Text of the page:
Merkel Seeks Tougher Line on Turkey’s EU Membership Bid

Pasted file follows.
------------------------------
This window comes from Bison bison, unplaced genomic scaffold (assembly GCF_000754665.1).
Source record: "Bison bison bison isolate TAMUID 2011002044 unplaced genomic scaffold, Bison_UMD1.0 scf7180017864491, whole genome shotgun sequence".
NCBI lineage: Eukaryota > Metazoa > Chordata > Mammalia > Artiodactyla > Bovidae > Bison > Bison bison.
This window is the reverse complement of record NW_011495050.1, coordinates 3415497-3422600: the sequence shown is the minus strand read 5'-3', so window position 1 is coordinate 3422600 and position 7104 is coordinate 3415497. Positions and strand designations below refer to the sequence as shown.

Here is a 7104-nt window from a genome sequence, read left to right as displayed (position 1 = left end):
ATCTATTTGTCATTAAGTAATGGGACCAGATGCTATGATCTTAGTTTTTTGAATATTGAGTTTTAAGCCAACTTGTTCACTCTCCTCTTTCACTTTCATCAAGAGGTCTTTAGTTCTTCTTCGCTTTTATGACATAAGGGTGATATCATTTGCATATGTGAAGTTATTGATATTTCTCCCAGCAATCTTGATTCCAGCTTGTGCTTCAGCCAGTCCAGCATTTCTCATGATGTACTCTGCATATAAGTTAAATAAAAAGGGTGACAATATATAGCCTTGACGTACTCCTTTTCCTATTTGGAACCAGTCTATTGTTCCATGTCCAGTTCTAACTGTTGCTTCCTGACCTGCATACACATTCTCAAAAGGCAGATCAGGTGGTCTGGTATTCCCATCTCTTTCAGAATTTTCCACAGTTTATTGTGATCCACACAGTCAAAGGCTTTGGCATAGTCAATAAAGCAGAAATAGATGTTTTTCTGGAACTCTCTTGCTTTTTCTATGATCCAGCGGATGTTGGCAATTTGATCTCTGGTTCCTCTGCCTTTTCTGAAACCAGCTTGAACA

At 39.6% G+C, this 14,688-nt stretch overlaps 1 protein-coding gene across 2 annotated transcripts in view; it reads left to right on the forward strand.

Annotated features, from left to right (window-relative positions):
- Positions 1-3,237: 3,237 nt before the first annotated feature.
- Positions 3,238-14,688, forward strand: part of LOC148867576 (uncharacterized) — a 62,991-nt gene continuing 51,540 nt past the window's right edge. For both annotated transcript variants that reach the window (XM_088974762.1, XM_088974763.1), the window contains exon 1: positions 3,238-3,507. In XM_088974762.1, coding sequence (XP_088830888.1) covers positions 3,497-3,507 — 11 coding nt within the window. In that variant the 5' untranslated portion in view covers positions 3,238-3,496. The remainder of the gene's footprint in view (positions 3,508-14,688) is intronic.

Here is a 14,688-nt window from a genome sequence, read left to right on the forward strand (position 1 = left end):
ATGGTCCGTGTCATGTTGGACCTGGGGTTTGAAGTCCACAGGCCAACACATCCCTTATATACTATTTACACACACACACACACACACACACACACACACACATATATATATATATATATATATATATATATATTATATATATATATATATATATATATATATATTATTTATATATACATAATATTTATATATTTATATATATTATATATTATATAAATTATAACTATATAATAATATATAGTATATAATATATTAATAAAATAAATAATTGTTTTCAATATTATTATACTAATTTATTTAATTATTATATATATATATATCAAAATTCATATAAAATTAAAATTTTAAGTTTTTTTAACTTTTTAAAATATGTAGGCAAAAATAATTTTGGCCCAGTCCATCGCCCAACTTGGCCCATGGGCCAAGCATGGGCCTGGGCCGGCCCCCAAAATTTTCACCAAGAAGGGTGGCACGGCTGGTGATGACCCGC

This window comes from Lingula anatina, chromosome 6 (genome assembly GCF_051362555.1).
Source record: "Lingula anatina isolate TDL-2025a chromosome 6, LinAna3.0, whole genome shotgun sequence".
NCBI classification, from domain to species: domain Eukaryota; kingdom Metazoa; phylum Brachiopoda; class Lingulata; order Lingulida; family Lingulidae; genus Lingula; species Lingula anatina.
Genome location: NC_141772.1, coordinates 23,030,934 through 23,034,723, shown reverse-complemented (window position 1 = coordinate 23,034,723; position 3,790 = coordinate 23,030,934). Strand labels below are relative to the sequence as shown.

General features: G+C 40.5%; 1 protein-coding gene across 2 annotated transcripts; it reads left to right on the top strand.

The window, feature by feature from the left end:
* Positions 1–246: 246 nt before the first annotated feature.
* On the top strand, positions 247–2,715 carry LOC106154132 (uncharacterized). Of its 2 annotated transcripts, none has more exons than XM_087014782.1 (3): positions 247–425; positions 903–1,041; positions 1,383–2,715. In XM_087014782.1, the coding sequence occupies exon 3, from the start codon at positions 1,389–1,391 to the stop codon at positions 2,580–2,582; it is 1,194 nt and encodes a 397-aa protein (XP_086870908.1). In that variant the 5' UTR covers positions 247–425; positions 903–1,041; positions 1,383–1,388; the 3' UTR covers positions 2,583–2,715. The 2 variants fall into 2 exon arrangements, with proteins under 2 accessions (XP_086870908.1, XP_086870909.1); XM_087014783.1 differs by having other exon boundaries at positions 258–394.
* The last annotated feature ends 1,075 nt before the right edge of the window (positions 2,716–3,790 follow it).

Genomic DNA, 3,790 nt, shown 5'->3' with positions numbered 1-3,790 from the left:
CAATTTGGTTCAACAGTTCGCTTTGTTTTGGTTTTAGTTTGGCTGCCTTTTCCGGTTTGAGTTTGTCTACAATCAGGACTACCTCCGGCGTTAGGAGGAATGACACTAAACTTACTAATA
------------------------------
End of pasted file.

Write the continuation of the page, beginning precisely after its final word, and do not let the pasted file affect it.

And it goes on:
BERLIN–German Chancellor Angela Merkel wants to impose tougher conditions on Turkey’s European Union membership bid than the partial freeze on membership talks proposed last week by the European Commission, officials confirmed on Monday. Merkel not only backs calls by the commission to break off talks on eight negotiating chapters but also wants to make resuming any negotiations far more difficult, the officials said. The European Commission last week called for a partial suspension of Turkey’s negotiations towards EU membership after Ankara refused to open its harbors and airports to ships and planes from EU member Cyprus. Merkel wants a stronger response by imposing a so-called "revision clause" on Turkey, said government spokesman Thomas Steg. This would mean that even if Turkey complies with EU deman’s and opens its harbors and airports to Cyprus there would be no automatic resumption of membership negotiations. Instead, all of the EU’s future 27 members (Bulgaria and Romania are due to join on January 1) would have to vote unanimously to resume talks with Ankara. The German leader strongly opposes Turkish EU membership and instead calls for Ankara to be given what she terms a "privileged partnership." Merkel is expected to discuss Turkey’s EU bid with French President Jacques Chirac and Polish President Lech Kaczynski at a summit Tuesday in the western German town of Mettlach. A final decision on action aimed at Turkey is expected at the EU’s Brussels summit on December 14 and 15. France, Greece and Cyprus back Merkel’s bid to toughen terms for Turkish EU talks. But the move is likely to be opposed by Britain and the Nordic countries as well as Italy, Spain and the European Commission, said diplomats in Brussels. Italian Prime Minister Romano Prodi, on a visit to Greece, urged the EU to leave the door open for Turkey’s attempt to join the bloc. British Prime Minister Tony Blair has warned it would be a "serious mistake" to send Turkey a negative message on its bid to join the EU. Last Wednesday the commission said talks should be frozen on eight Turkish negotiating chapters including transport, trade, agriculture and external relations. "Turkey has undoubtedly made progress. But it has still not implemented all obligations it has agreed to," said Commission President Jose Manuel Barroso. Opinion polls show a majority of Europeans are opposed to Turkish EU entry given worries about immigration and the integration of Europe’s Muslim minorities. But Britain, backed by Spain and Italy, believes Turkey’s accession to the EU will reinforce the bloc’s standing in the Islamic world and help dispel any idea of a clash of civilizations. Finland, which holds the current EU presidency, has been struggling for several months to strike a compromise deal allowing free trade through Famagusta in Turkish Cyprus in exchange for a move by Turkey to open its ports and harbors to Greek Cypriot traffic. Ankara insisted, however, that the EU must first lift its trade embargo on Turkish northern Cyprus, whose government is not recognized by the EU. Turkey has not established diplomatic ties with the Republic of Cyprus, which became a member of the EU in 2004. Discussions on reuniting the island–divided since 1974–are under way at the United Nations. Greek Cypriots in 2004 voted against an UN-backed reunification plan, which was endorsed by Turkish Cypriots. Ankara and the EU opened membership negotiations last year but have only clinched agreement on the relatively uncontroversial chapter on science and research. Countries seeking EU entry have to bring their legislation in line with the bloc’s rules in 35 areas. Negotiations on Turkish membership are expected to last at least 15 years.


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